From Social Patterns
Statuscasting is the custom of broadcasting an ongoing stream of status updates to the public or a set of contacts or followers. Similar in concept to IM status updates, statuscasting incorporates the idea of the ongoing feed that can be browsed into the past. It does not necessarily indicate availability at any given point but implies it, in the sense that if you see a recent status update from a friend, you may feel that they are available for contact.
There may be some value in cross-feeding status updates from one system to another. Twitter users, for example, can have their status updates on Twitter become their status messages in their IM clients (or vice versa). Posts to Twitter, likewise, might be broadcast into another service, such as Facebook or Friendfeed or Yahoo! Updates. Be careful how you enable these kinds of connection, however, as the original context may be stripped away and the updates may not make sense or work well in the new context.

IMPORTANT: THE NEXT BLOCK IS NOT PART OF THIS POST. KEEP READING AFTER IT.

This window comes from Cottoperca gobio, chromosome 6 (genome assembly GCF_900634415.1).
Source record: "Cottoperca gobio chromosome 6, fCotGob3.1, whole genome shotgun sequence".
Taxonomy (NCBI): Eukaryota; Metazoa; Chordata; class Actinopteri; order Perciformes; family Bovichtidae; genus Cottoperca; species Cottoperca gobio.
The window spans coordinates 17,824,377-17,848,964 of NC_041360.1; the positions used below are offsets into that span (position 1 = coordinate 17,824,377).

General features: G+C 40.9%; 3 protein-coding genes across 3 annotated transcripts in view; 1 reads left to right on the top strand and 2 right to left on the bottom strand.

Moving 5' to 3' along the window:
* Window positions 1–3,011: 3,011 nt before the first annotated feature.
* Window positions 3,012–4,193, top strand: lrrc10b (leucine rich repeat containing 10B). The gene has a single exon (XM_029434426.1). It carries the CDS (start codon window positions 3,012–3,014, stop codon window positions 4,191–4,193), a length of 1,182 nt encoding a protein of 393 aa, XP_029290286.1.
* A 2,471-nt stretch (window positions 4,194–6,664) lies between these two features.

For example, Away, Idle, and Available are 80% or more of all IM statuses.
Statuscasting tools, such as Twitter, lend themselves to inventive variations and uses. If you give people a box to type into a button to press, they will discover their own uses for it.
In addition to display of an single person’s statuscast feed, it’s common to provide a way to see a collection of people (everybody, or just the user’s friends) and their most recent updates. These kinds of interfaces may benefit from providing the user an easy way to filter or sort, especially when one person is dominating the combined feed with a stream of constant updates.